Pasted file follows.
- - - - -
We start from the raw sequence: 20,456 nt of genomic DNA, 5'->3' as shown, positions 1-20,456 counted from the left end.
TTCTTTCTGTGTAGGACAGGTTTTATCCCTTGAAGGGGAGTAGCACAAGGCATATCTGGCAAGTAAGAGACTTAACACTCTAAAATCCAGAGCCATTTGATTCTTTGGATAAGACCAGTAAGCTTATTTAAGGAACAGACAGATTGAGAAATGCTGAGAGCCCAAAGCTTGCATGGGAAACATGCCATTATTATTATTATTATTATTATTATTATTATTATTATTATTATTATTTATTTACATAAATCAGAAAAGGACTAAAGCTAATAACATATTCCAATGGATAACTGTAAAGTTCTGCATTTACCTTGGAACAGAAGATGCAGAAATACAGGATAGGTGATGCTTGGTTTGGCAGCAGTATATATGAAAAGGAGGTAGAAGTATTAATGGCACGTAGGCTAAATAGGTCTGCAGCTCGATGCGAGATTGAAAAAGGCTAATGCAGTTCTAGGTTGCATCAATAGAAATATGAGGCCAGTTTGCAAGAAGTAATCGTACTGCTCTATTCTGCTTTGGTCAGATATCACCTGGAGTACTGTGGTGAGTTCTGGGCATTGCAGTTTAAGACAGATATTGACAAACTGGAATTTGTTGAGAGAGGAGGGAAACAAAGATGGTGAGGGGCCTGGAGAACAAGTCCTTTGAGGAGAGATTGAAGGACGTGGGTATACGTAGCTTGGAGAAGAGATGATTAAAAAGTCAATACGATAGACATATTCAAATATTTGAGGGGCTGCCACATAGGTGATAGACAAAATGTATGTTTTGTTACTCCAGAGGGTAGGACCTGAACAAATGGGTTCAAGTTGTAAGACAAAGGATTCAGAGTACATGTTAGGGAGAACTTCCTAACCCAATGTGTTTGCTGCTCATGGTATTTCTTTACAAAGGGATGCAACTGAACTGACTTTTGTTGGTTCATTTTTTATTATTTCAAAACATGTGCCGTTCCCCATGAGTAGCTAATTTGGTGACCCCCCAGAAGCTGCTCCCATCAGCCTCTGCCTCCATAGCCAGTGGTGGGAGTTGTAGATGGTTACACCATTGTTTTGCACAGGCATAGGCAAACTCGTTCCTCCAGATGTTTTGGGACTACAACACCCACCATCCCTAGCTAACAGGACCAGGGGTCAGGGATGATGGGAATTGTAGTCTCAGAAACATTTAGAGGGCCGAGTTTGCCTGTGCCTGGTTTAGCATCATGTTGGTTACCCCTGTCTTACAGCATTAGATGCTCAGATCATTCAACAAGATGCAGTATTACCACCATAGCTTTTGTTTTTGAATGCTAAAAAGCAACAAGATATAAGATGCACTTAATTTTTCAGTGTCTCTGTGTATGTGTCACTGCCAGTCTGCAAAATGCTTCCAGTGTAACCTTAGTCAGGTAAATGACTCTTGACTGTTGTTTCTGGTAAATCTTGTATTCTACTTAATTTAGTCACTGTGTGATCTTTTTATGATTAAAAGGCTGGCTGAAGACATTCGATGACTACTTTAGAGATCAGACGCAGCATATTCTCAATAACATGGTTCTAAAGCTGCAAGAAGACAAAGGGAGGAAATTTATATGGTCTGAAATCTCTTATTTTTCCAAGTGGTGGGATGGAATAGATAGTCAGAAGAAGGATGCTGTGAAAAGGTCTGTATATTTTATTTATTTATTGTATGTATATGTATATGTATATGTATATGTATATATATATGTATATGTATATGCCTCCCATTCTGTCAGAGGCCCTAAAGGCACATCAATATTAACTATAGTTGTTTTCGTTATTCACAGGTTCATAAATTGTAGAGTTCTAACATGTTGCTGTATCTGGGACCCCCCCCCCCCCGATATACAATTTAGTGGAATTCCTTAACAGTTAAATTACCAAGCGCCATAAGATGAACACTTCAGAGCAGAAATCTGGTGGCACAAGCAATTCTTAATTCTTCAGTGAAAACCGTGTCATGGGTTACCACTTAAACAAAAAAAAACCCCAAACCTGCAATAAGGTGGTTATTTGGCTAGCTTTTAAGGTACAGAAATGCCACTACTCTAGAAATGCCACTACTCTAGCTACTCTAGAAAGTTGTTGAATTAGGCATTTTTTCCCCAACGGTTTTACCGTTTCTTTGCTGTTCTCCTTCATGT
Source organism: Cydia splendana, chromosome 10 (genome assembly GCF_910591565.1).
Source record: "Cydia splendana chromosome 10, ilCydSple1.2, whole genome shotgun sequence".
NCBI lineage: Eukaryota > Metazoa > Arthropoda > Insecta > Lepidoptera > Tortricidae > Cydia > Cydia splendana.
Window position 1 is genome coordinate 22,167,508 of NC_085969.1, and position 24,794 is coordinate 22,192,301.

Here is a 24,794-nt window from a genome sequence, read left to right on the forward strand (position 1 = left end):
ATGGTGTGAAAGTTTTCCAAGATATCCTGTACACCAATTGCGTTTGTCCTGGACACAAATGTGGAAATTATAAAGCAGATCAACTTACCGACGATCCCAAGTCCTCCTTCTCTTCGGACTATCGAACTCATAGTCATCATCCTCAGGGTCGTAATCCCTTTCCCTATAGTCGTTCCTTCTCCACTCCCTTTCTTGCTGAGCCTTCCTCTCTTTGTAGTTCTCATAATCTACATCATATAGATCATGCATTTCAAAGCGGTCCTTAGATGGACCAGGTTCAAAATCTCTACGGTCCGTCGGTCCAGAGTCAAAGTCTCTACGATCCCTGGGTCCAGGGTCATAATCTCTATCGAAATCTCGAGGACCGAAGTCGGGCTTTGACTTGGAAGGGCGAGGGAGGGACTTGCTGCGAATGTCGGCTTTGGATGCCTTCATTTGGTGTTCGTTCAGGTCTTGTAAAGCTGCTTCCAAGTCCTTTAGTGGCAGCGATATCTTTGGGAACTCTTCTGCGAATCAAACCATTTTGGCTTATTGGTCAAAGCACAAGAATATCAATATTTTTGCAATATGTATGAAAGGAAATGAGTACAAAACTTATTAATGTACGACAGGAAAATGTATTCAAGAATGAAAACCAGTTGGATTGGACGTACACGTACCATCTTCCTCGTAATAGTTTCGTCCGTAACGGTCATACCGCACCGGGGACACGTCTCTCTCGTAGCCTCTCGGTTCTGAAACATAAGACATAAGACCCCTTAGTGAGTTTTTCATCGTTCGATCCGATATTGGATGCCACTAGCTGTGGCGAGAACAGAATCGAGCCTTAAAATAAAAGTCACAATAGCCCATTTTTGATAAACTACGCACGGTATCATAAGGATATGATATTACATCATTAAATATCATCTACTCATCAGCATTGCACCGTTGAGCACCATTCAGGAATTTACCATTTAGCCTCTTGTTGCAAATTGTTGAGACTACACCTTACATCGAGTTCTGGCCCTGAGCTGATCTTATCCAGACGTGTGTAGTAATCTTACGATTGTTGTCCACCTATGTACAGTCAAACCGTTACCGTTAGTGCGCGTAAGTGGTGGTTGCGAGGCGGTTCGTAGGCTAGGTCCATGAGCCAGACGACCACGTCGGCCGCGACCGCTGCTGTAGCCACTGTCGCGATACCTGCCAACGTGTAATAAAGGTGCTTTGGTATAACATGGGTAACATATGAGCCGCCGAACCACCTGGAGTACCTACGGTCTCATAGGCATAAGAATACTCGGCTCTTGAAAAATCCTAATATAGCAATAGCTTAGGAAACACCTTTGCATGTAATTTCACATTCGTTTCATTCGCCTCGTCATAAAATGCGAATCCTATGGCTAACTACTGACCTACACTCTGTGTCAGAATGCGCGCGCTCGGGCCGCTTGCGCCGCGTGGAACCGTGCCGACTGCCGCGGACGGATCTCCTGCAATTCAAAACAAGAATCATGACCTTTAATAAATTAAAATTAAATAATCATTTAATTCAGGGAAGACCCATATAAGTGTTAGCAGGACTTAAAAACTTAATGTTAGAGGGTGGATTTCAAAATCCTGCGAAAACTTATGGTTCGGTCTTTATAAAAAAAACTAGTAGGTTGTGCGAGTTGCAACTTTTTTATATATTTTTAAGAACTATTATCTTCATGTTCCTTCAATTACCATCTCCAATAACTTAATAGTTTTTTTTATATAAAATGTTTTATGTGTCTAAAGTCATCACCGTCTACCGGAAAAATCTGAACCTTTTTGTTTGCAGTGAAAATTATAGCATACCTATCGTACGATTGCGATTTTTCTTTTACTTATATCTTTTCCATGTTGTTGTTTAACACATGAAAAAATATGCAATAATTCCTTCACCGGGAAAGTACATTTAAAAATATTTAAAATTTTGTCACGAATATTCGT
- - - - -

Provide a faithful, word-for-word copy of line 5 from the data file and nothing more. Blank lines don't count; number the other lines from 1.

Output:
NCBI lineage: Eukaryota > Metazoa > Arthropoda > Insecta > Lepidoptera > Tortricidae > Cydia > Cydia splendana.